Posts Tagged ‘Secret Squirrels’

Secret Squirrels

July 8, 2008
Francois

Francois

One thing we’ve discovered amongst us is that we each have varying levels of paranoia around discussing the nature of our application with the wider community. Francois is on high alert; James is reasonably cautious; I have a propensity to flit around and tell all and sundry. Ask me nicely, and I might even give you our source code to date.

How cagey should one really be about their business idea? There are a couple of conventional schools of thought in this area: one is that the startup’s idea is not worth the paper it’s written on, and that execution is the key determinant in the success of the startup itself. Furthermore, while it’s tempting to think that an idea is completely unique, it probably isn’t. I place a lot of value in a team’s ability to not only pull it off in the initial stages, but to continue to innovate and provide a unique solution to a problem from a best approach possible.

The other school of thought of course, is the cynic’s standpoint: everyone’s out to get ahead, so keep your treasures close to your chest for as long as possible. Perhaps it takes one who’s been around the traps for a bit to fully appreciate this perspective, however I’d hate to be in this camp. I have faith in people.

I had a good chat to Bhavneet and Tim about this yesterday; both have been brewing ideas and wearing the entrepreneurial mindset for longer than I have. One obvious solution is to pick who you have your conversations with. I believe that having conversations about PocketSmith as we go forward is important from two perspectives:

  • It helps us continue validating the product in the market as we build it, before we launch. While we’ll conduct market research surveys over the coming weeks, it’s equally important to gauge initial reactions to the idea and take them on board as we ramp up to PocketSmith’s closed beta.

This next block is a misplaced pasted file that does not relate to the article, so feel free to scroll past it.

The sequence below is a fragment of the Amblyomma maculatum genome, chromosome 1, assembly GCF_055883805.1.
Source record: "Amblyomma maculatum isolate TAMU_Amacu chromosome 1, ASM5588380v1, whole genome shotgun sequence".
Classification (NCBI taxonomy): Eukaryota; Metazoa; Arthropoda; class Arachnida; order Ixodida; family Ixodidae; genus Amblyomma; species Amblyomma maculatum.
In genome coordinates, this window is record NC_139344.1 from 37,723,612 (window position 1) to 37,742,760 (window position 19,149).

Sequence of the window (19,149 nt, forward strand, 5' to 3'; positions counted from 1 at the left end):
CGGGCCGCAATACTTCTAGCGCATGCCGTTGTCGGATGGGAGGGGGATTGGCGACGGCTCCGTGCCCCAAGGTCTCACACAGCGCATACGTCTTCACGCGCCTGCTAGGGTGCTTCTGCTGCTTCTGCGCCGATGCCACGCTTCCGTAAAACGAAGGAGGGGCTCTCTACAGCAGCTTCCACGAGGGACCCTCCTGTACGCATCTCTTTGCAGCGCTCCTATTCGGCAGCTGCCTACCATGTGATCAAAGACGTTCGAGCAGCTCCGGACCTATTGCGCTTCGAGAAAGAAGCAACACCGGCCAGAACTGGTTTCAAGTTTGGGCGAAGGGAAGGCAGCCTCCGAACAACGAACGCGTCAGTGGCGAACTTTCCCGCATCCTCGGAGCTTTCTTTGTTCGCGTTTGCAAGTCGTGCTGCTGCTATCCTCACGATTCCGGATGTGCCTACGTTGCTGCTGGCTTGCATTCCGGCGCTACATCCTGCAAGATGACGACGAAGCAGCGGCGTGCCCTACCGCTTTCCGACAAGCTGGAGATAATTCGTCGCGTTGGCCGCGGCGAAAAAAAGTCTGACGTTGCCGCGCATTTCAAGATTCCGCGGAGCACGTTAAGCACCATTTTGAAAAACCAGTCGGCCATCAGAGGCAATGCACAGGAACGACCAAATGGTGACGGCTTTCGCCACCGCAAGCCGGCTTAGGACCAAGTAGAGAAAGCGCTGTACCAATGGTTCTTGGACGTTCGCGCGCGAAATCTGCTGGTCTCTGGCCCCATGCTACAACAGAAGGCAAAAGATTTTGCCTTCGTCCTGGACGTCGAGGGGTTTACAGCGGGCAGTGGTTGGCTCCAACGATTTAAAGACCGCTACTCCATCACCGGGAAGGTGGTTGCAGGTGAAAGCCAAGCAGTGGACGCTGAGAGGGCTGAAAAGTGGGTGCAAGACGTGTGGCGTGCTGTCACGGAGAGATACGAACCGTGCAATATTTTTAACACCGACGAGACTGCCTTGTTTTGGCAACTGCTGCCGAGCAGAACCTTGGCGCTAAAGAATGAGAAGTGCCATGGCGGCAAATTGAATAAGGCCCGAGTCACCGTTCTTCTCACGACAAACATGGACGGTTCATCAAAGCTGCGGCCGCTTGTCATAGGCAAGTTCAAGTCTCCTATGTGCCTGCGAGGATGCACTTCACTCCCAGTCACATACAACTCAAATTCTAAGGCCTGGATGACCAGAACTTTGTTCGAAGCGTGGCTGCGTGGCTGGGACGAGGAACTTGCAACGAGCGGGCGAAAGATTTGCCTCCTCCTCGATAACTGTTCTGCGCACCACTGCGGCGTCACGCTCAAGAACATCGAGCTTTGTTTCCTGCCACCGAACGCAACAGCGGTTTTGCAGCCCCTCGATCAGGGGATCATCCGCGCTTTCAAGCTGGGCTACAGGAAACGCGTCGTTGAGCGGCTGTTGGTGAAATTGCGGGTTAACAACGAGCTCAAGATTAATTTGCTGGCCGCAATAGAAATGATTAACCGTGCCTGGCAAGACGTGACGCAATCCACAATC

• I think it’s important to start building a community of supporters who have expressed an interest and early affiliation with the product. Expressing thought leadership in a field is one thing, however one should never discount the wisdom that the community will bring to the table.

Dunedin’s a fantastic place to test this theory. The networks here are great: people are supportive and enthusiastic, and there is a enough diversity in entrepreneurial ventures and a healthy amount of respect for the range of different ideas in the community.

At some point soon I’ll write a bit more about what PocketSmith is, in order to provide the reader with some context. But one more point that illustrates why community support has been great.

Last Friday evening, I had beers with our friends at Enabling (they’ve got some great digs down at the old Wilson’s Distillery building), and the conversation circled around cashflow and financial management for individuals and small businesses. Their expertise extends to the enterprise level, and is a good blend of having strong development capacity as well as understanding business requirements when it comes to accounting software.

It was really good to connect with them and share some insights; I think they’re as excited as we are to see what becomes of the application. I took some thoughts away as well as an invitation to present a beta to them when we’re ready. Enabling might be becoming an adoptive big brother to PocketSmith!

I’d like to think that the presence of an idea in the mindshare of its community is in fact some protection of its own. Through greater transparency in the initial stages, the product should start to build its own identity and grow into its own skin.

James gets back from Auckland in a couple of hours. I wonder if I should greet him at the airport with a bunch of flowers and love-heart balloons.

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